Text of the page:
By Charles Ornstein
Los Angeles Times Staff Writer
March 18, 2008
UCLA's neuropsychiatric hospital has banned all cellphones and laptop
computers after a patient posted group photos of other patients on a
social networking website, officials confirmed Monday.
Dr. Thomas Strouse, medical director of the Resnick Neuropsychiatric
Hospital, said in a statement that the decision was part of "UCLA Health
System's ongoing efforts to enhance patient privacy and confidentiality
in compliance with California's patient rights law."
Separately, The Times reported last week that UCLA was taking steps to
fire at least 13 workers and had suspended six others for
inappropriately snooping in the electronic medical records of pop star
Britney Spears while she was a patient in the neuropsychiatric hospital.
In addition, six doctors were being disciplined. (Those slated to be
fired did not look at records from Spears' psychiatric stay but rather
from her prior visits to UCLA.)
Spears was not featured in the photos posted online.
UCLA spokeswoman Dale Tate said the hospital became aware of the posted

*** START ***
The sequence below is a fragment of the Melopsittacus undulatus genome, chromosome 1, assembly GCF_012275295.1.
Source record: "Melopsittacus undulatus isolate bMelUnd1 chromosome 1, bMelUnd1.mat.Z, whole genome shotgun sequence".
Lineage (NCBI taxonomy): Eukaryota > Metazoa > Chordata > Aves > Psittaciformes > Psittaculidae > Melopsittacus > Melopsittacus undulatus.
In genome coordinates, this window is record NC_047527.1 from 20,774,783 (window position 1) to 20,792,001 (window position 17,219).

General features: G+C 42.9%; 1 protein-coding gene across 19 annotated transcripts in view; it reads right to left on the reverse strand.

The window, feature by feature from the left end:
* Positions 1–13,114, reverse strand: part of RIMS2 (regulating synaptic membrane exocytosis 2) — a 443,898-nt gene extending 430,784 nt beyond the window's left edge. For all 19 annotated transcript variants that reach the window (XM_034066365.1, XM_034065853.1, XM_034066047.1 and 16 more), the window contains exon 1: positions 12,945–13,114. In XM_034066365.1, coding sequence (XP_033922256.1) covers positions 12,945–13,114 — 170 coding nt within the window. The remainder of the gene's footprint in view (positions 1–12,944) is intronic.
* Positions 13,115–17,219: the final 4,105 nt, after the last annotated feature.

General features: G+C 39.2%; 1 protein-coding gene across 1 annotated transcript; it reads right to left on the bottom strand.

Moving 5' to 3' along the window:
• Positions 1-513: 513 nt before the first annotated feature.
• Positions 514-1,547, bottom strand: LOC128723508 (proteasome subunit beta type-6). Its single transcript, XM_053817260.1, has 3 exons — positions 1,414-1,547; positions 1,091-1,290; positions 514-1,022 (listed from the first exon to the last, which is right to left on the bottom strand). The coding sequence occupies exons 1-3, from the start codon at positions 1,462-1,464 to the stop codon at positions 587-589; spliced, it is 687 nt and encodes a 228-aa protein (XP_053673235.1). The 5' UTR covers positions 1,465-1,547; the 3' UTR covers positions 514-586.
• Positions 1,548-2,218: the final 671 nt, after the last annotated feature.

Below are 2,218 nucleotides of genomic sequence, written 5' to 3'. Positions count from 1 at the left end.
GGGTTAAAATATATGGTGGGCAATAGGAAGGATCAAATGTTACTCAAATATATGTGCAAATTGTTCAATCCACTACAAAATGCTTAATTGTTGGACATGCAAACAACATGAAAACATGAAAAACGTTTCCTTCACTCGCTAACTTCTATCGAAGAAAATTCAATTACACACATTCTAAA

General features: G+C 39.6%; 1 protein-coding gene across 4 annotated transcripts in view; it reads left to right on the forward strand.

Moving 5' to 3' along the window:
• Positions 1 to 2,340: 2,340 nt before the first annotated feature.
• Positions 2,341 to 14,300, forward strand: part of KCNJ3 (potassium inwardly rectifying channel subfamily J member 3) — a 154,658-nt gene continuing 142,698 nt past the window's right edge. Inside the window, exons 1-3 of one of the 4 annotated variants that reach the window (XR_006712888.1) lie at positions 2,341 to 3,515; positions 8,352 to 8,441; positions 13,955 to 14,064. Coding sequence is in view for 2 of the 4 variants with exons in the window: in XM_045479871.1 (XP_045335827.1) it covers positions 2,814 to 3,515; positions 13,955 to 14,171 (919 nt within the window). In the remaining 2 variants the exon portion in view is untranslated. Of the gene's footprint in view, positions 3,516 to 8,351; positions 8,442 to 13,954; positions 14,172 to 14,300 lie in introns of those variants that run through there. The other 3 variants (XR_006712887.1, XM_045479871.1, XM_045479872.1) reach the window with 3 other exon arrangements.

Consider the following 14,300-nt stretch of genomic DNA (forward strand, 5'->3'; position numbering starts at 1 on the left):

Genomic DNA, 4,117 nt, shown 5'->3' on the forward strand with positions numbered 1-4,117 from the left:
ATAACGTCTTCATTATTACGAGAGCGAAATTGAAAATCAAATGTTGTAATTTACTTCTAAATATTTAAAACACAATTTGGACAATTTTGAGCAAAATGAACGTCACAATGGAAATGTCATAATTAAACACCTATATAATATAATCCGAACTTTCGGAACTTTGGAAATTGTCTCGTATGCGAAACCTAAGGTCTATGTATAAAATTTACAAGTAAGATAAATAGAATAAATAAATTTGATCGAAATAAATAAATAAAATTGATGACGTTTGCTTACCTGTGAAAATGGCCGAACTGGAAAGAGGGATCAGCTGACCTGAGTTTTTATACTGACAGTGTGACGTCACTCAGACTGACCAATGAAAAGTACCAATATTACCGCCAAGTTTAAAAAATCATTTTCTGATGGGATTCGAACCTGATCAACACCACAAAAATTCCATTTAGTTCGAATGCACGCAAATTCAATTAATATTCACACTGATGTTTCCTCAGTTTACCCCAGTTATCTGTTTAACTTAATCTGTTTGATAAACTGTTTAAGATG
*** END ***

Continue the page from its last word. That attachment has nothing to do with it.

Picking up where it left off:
photos coincidentally from a nurse's family member. The patients
apparently all gave their consent to be photographed, Tate said.
"I was concerned about the potential covert use of such cameras, without
the consent of those being photographed, or under circumstances where
someone's agreement to be photographed might not be well-reasoned or
fully competent," Strouse said in the statement.
Patients continue to have access to conventional telephones in the
hospital, and Strouse said their ability to keep in touch with family
and friends should not be affected.
In a March 3 memo announcing the ban, Strouse wrote that he did not want
to ask staff members to check whether cellphones or laptops had cameras,
so he decided to ban them all.
Other hospitals have banned cellphone cameras as well. Rady Children's
Hospital in San Diego forbade employees from carrying cellphones in
patient-care areas after investigators found images of children, taken
at the hospital, on a respiratory therapist's computer and cellphone.
The therapist later pleaded guilty to child molestation and exhibiting a
minor in pornography. Visitors can have cellphones, but "if they're
using the camera feature on their cellphones, they're only allowed to
take pictures of their child and nobody else," hospital spokesman Ben
Officials at the California Hospital Assn. said they are hearing more
and more hospitals express concern over how to deal with cellphone
cameras. "There's been a heightened awareness of the problem for the
past year or two," said Lois Richardson, the group's vice president and
legal counsel. "However, I haven't seen any hospitals that have been
able to come up with a good, workable tactical solution to the problem."
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